Dutch asphalt roads are currently still bound with bitumen, made from fossil resources. Richard Gosselink of Wageningen Food & Biobased Research explains at ‘Doe Maar Duurzaam!’ how a new binder made from bio-based resources will make asphalt more sustainable.
'By replacing bitumen with lignin and other bio-based materials, a much more environmentally friendly alternative is created,' says researcher Gosselink. Lignin is made from side streams from the paper industry, for example. Ingrid Haaksman shows how new mixing techniques and compositions of the binder are being researched in the lab.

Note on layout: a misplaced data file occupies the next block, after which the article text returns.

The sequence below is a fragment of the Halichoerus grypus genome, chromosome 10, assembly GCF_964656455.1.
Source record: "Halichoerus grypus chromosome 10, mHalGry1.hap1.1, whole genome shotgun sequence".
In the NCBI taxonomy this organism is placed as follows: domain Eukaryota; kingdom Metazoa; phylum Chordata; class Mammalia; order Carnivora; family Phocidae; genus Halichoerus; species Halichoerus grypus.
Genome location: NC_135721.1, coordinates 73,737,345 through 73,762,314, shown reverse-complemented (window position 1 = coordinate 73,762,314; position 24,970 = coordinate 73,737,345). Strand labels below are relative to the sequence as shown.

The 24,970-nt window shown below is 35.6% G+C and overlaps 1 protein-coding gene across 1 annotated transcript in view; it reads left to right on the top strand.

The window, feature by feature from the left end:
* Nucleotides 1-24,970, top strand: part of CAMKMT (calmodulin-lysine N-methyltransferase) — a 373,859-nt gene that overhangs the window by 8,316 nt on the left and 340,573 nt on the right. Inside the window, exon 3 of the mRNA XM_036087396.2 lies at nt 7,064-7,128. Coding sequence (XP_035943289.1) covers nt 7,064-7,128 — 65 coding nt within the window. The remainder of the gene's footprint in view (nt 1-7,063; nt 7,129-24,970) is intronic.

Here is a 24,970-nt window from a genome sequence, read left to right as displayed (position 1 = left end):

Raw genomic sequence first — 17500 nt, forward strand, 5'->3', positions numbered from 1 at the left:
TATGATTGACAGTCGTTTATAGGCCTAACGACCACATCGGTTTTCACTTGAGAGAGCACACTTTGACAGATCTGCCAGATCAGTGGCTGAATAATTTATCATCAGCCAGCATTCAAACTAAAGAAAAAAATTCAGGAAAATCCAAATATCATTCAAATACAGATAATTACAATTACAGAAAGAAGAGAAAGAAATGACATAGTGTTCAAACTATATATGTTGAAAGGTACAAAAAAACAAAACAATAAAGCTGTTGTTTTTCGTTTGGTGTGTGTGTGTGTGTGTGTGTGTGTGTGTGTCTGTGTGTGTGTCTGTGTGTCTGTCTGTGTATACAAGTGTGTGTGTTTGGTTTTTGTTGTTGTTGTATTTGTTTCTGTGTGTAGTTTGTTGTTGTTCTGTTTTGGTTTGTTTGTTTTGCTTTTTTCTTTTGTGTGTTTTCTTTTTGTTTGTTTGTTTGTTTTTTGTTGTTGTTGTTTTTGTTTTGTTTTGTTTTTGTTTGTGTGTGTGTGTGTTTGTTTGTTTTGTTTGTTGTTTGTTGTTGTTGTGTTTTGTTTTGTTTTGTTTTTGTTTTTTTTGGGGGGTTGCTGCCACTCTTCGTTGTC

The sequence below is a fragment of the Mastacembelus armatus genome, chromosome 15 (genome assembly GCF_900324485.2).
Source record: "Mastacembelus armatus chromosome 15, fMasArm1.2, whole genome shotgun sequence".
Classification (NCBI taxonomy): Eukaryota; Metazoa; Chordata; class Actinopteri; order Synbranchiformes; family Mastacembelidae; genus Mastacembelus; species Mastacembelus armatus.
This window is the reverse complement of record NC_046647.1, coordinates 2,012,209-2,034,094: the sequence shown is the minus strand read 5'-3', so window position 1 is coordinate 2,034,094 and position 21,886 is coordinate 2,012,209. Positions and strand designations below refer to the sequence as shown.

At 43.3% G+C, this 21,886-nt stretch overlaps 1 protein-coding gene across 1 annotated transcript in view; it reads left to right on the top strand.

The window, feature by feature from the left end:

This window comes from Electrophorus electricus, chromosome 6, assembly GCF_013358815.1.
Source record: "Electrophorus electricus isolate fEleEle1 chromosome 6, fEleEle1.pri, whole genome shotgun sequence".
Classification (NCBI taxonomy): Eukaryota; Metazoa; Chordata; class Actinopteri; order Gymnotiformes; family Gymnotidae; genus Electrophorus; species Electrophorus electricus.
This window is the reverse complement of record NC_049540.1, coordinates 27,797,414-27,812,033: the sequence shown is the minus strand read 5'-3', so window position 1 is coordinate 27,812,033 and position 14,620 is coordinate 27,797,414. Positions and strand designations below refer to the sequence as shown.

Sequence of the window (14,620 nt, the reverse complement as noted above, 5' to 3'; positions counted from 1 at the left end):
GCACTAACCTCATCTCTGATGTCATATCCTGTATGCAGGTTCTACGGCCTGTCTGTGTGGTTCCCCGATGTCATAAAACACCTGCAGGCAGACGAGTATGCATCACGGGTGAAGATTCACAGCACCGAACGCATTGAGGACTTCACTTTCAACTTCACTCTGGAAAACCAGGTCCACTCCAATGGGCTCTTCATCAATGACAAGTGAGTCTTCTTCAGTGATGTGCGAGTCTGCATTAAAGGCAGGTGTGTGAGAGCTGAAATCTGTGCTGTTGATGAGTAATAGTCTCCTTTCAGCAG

At the moment there are twenty-five test roads in the Netherlands,' says Gosselink. In those test roads, 50% of the lignin binder has been processed. The goal is to deliver a test strip with a 100% sustainable asphalt binder that is suitable for further upscaling within three years.